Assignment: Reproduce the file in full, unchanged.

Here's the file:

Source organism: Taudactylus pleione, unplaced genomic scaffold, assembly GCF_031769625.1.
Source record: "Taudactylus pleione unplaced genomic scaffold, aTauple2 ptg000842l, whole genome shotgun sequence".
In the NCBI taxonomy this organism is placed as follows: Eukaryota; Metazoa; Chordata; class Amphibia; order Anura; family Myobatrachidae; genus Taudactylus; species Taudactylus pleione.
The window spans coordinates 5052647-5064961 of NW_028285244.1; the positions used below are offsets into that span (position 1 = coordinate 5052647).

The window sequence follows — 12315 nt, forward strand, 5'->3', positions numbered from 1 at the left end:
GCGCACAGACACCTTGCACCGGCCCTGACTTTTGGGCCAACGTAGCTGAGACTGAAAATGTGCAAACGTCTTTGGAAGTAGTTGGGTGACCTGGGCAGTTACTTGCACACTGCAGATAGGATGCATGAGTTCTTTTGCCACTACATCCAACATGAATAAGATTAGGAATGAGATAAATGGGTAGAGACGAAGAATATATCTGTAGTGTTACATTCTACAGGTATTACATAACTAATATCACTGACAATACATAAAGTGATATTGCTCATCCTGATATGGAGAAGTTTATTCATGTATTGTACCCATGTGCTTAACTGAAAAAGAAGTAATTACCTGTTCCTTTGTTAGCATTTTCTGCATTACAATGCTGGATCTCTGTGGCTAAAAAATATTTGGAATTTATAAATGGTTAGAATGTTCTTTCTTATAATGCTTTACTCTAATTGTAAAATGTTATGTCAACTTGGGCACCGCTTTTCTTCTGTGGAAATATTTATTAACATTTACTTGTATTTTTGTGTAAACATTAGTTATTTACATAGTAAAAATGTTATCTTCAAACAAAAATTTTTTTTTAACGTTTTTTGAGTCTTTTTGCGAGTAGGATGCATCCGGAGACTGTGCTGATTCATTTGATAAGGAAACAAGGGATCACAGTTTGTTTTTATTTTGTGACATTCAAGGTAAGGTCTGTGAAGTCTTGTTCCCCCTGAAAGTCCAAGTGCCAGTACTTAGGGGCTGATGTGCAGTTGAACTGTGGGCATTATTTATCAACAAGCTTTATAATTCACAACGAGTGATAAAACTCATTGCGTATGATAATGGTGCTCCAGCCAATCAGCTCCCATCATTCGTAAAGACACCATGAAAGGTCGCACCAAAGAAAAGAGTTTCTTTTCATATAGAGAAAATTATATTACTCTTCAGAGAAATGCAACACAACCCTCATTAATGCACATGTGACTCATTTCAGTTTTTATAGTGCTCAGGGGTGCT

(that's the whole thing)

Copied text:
Source organism: Taudactylus pleione, unplaced genomic scaffold, assembly GCF_031769625.1.
Source record: "Taudactylus pleione unplaced genomic scaffold, aTauple2 ptg000842l, whole genome shotgun sequence".
In the NCBI taxonomy this organism is placed as follows: Eukaryota; Metazoa; Chordata; class Amphibia; order Anura; family Myobatrachidae; genus Taudactylus; species Taudactylus pleione.
The window spans coordinates 5052647-5064961 of NW_028285244.1; the positions used below are offsets into that span (position 1 = coordinate 5052647).

The window sequence follows — 12315 nt, forward strand, 5'->3', positions numbered from 1 at the left end:
GCGCACAGACACCTTGCACCGGCCCTGACTTTTGGGCCAACGTAGCTGAGACTGAAAATGTGCAAACGTCTTTGGAAGTAGTTGGGTGACCTGGGCAGTTACTTGCACACTGCAGATAGGATGCATGAGTTCTTTTGCCACTACATCCAACATGAATAAGATTAGGAATGAGATAAATGGGTAGAGACGAAGAATATATCTGTAGTGTTACATTCTACAGGTATTACATAACTAATATCACTGACAATACATAAAGTGATATTGCTCATCCTGATATGGAGAAGTTTATTCATGTATTGTACCCATGTGCTTAACTGAAAAAGAAGTAATTACCTGTTCCTTTGTTAGCATTTTCTGCATTACAATGCTGGATCTCTGTGGCTAAAAAATATTTGGAATTTATAAATGGTTAGAATGTTCTTTCTTATAATGCTTTACTCTAATTGTAAAATGTTATGTCAACTTGGGCACCGCTTTTCTTCTGTGGAAATATTTATTAACATTTACTTGTATTTTTGTGTAAACATTAGTTATTTACATAGTAAAAATGTTATCTTCAAACAAAAATTTTTTTTTAACGTTTTTTGAGTCTTTTTGCGAGTAGGATGCATCCGGAGACTGTGCTGATTCATTTGATAAGGAAACAAGGGATCACAGTTTGTTTTTATTTTGTGACATTCAAGGTAAGGTCTGTGAAGTCTTGTTCCCCCTGAAAGTCCAAGTGCCAGTACTTAGGGGCTGATGTGCAGTTGAACTGTGGGCATTATTTATCAACAAGCTTTATAATTCACAACGAGTGATAAAACTCATTGCGTATGATAATGGTGCTCCAGCCAATCAGCTCCCATCATTCGTAAAGACACCATGAAAGGTCGCACCAAAGAAAAGAGTTTCTTTTCATATAGAGAAAATTATATTACTCTTCAGAGAAATGCAACACAACCCTCATTAATGCACATGTGACTCATTTCAGTTTTTATAGTGCTCAGGGGTGCT